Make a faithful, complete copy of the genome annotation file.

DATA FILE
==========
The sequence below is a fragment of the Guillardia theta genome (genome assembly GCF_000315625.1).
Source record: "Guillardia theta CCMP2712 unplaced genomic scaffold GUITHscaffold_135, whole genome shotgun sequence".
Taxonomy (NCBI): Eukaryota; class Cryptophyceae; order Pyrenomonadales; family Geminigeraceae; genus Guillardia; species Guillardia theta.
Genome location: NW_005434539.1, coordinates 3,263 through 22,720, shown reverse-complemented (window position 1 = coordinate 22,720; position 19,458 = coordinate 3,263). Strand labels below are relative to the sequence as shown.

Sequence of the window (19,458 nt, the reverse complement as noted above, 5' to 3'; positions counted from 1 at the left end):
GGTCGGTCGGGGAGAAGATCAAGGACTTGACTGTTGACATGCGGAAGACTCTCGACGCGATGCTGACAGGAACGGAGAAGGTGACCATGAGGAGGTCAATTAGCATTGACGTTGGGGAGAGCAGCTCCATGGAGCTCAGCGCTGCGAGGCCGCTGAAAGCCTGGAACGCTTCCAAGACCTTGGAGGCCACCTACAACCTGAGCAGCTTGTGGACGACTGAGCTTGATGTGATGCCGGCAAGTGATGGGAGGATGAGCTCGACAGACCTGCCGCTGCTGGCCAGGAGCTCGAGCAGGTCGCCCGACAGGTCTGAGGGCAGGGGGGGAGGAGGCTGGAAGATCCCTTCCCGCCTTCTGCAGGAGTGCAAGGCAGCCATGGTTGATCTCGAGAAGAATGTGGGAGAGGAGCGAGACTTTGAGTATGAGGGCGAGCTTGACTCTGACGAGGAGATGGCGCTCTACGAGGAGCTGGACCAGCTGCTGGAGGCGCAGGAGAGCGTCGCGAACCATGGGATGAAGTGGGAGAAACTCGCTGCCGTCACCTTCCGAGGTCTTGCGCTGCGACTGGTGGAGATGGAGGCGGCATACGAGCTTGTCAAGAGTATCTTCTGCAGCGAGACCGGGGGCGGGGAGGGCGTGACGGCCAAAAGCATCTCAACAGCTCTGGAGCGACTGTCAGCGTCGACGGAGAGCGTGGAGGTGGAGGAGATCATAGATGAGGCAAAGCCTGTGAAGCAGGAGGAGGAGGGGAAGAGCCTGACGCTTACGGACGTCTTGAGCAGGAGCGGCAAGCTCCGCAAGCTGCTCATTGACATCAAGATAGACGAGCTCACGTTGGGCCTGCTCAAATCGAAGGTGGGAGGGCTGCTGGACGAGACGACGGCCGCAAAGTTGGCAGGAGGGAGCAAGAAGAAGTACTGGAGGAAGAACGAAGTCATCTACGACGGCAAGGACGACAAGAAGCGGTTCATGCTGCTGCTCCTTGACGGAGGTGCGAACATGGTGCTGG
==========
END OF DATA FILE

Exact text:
The sequence below is a fragment of the Guillardia theta genome (genome assembly GCF_000315625.1).
Source record: "Guillardia theta CCMP2712 unplaced genomic scaffold GUITHscaffold_135, whole genome shotgun sequence".
Taxonomy (NCBI): Eukaryota; class Cryptophyceae; order Pyrenomonadales; family Geminigeraceae; genus Guillardia; species Guillardia theta.
Genome location: NW_005434539.1, coordinates 3,263 through 22,720, shown reverse-complemented (window position 1 = coordinate 22,720; position 19,458 = coordinate 3,263). Strand labels below are relative to the sequence as shown.

Sequence of the window (19,458 nt, the reverse complement as noted above, 5' to 3'; positions counted from 1 at the left end):
GGTCGGTCGGGGAGAAGATCAAGGACTTGACTGTTGACATGCGGAAGACTCTCGACGCGATGCTGACAGGAACGGAGAAGGTGACCATGAGGAGGTCAATTAGCATTGACGTTGGGGAGAGCAGCTCCATGGAGCTCAGCGCTGCGAGGCCGCTGAAAGCCTGGAACGCTTCCAAGACCTTGGAGGCCACCTACAACCTGAGCAGCTTGTGGACGACTGAGCTTGATGTGATGCCGGCAAGTGATGGGAGGATGAGCTCGACAGACCTGCCGCTGCTGGCCAGGAGCTCGAGCAGGTCGCCCGACAGGTCTGAGGGCAGGGGGGGAGGAGGCTGGAAGATCCCTTCCCGCCTTCTGCAGGAGTGCAAGGCAGCCATGGTTGATCTCGAGAAGAATGTGGGAGAGGAGCGAGACTTTGAGTATGAGGGCGAGCTTGACTCTGACGAGGAGATGGCGCTCTACGAGGAGCTGGACCAGCTGCTGGAGGCGCAGGAGAGCGTCGCGAACCATGGGATGAAGTGGGAGAAACTCGCTGCCGTCACCTTCCGAGGTCTTGCGCTGCGACTGGTGGAGATGGAGGCGGCATACGAGCTTGTCAAGAGTATCTTCTGCAGCGAGACCGGGGGCGGGGAGGGCGTGACGGCCAAAAGCATCTCAACAGCTCTGGAGCGACTGTCAGCGTCGACGGAGAGCGTGGAGGTGGAGGAGATCATAGATGAGGCAAAGCCTGTGAAGCAGGAGGAGGAGGGGAAGAGCCTGACGCTTACGGACGTCTTGAGCAGGAGCGGCAAGCTCCGCAAGCTGCTCATTGACATCAAGATAGACGAGCTCACGTTGGGCCTGCTCAAATCGAAGGTGGGAGGGCTGCTGGACGAGACGACGGCCGCAAAGTTGGCAGGAGGGAGCAAGAAGAAGTACTGGAGGAAGAACGAAGTCATCTACGACGGCAAGGACGACAAGAAGCGGTTCATGCTGCTGCTCCTTGACGGAGGTGCGAACATGGTGCTGG